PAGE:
Say cheese: Why Americans are adopting Swiss dairy farmers
GENEVA — Swiss farmers Agnes and Paul Barmettler spent the summer tending to their cows on an Alpine pasture, turning the raw, full-fat milk from the herd into buttery cheese.
The unique flavor of their sharp Sbrinz and other organic cheeses comes from the fresh herbs and wildflowers on Alp Bleiki, the meadow where their cattle graze from May until the end of September.
This month, after the herds make their annual trek to spend the winter in lower pastures, their handcrafted cheese will be offered for sale. And it has nothing in common with the generic “Swiss cheese” sold in U.S. supermarkets.
Although Switzerland exports annually between 8,000 and 9,000 tons of cheese to the United States, they are primarily mass-produced varieties. The genuine Alpine cheese that uses only raw milk from cows grazing on natural grasses at high altitudes is harder to find. But thanks to a program called Adopt-an-Alp, which “matches” American retailers with Swiss dairy farmers, dozens of specialty shops in the U.S. now import this cheese directly from Alpine pastures.
One of them is Skagit Valley Food Co-op in Mount Vernon, Washington, which “adopted” Alp Bleiki in 2015. The store initially purchased 10 wheels (about 150 pounds) of the Barmettlers’ cheese, buying more in the following years.
“Being able to bring in amazing artisan cheese from small producers tucked away up in the Swiss Alps is a great opportunity,” said Galen LeGrand, the co-op’s cheese manager.
This cheese, which the co-op sells for $20 a pound, “is completely different from what we have in the U.S. The customers love it,” he added.
The Barmettlers are also happy to know their product is appreciated on the other side of the Atlantic. “We are honored that our cheese is loved in America,” Agnes said.
Adopt-an-Alp is the brainchild of Swiss expat Caroline Hostettler, who runs a cheese import business in Fort Myers, Florida. She founded the program in 2013 with a unique mission: “to offer U.S. consumers a chance to taste genuine Alpine cheeses and to give Swiss dairy farmers an opportunity to export their products that wouldn’t otherwise make it to America.”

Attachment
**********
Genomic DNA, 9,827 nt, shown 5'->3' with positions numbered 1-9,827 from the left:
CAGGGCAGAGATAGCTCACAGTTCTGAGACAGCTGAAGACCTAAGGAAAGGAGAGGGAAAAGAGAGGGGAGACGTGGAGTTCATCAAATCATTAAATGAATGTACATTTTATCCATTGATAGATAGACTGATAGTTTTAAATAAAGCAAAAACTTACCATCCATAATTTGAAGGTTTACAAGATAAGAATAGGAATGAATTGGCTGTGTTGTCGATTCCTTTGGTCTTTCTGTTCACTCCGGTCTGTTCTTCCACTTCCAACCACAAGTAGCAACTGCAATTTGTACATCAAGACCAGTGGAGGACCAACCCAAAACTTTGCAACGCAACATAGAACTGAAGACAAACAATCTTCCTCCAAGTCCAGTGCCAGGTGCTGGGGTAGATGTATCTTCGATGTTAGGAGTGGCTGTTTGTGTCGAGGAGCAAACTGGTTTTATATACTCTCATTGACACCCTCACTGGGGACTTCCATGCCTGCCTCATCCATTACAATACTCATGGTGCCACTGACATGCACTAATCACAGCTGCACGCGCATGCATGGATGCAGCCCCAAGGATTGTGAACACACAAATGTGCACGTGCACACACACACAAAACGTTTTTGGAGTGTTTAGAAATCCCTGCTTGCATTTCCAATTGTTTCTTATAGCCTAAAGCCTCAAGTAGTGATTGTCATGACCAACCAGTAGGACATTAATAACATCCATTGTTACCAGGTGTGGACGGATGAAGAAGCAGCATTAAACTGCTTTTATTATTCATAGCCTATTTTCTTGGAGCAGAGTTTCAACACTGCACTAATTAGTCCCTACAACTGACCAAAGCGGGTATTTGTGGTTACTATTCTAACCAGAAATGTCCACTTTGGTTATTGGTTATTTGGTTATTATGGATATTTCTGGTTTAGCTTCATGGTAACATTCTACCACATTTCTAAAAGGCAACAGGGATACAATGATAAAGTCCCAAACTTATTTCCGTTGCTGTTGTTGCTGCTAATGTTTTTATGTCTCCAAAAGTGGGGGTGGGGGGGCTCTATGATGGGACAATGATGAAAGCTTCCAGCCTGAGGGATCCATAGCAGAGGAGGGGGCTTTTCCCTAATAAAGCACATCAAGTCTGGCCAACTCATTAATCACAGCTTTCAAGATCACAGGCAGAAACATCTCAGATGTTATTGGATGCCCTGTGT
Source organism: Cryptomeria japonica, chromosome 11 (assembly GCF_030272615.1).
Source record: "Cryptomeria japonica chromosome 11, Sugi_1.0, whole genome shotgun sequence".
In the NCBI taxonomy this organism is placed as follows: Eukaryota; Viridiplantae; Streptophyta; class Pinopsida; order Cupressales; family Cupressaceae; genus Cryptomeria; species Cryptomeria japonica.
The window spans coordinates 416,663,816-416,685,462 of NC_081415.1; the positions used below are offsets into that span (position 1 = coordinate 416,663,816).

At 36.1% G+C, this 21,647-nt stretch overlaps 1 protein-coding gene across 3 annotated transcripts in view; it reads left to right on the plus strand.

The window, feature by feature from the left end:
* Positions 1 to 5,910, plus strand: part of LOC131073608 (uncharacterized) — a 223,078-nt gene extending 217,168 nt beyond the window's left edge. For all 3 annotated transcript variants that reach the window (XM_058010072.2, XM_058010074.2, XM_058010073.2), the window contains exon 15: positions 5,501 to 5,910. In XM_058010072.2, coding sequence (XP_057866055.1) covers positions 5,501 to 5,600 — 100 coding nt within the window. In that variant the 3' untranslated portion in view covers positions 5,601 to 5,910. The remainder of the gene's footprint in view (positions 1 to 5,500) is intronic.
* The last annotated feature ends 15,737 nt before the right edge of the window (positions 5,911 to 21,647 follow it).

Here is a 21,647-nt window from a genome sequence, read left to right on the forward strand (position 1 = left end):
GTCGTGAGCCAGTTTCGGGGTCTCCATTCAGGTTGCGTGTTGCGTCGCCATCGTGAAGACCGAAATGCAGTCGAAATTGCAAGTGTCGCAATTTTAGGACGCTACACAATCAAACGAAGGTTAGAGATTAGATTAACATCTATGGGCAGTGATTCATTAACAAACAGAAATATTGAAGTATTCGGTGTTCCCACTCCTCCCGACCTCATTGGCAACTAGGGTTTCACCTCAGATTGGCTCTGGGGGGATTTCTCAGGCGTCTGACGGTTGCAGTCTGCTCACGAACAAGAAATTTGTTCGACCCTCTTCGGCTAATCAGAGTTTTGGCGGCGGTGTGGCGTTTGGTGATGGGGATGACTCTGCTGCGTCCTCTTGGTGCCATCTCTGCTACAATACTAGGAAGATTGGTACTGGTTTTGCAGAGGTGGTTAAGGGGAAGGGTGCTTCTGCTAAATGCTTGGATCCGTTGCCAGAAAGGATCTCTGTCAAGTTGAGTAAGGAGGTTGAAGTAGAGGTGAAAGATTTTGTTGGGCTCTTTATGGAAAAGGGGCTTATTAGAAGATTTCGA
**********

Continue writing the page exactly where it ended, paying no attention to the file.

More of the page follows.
The “matchmaking” is done online, where interested Americans can choose and negotiate directly with Swiss farmers. Currently. there are 80 retailers in the United States who have “adopted” one or more of 27 Alpine cheesemakers, based on what kind of cheese they’re interested in. Different herds graze on different pastures, nuancing the flavors in the milk, so each farmer’s cheese is unique.
But there’s also another aspect to Adopt-an-Alp: preserving an ancient tradition of transhumance, which means that the livestock spends winter months on low pastures and climbs back to highlands in the spring to graze in lush meadows so that their milk is flavorful.
Hostettler has traveled across the United States and Switzerland, personally meeting farmers and retailers to find people who “are passionate about the way Alpine cheese is made,” she said. “Only by understanding transhumance can we fully appreciate all the work these farmers do.”
Skagit’s LeGrand got a glimpse of the hard work needed to produce Alpine cheese he sells at his store when he visited the Barmettlers on Alp Bleiki in 2016.
“It was a life-changing experience,” he said.
“I gained a lot of respect not just for the cheesemakers but also for Switzerland as a whole,” he added.
Sonja Hoffmann, owner of RacletteCorner online shop based in Sioux Falls, South Dakota, joined the program earlier this year. She has ordered 20 wheels of her specialty, raclette — a semi-hard cheese used for melting — from Alp Maran, a dairy in a picturesque area of eastern Switzerland.
Now she is spreading the word of her new adoptee through her blog and newsletter.
“My customers are super excited to get great Alpine raclette cheese from Switzerland, while supporting the age-old tradition of transhumance,” she said.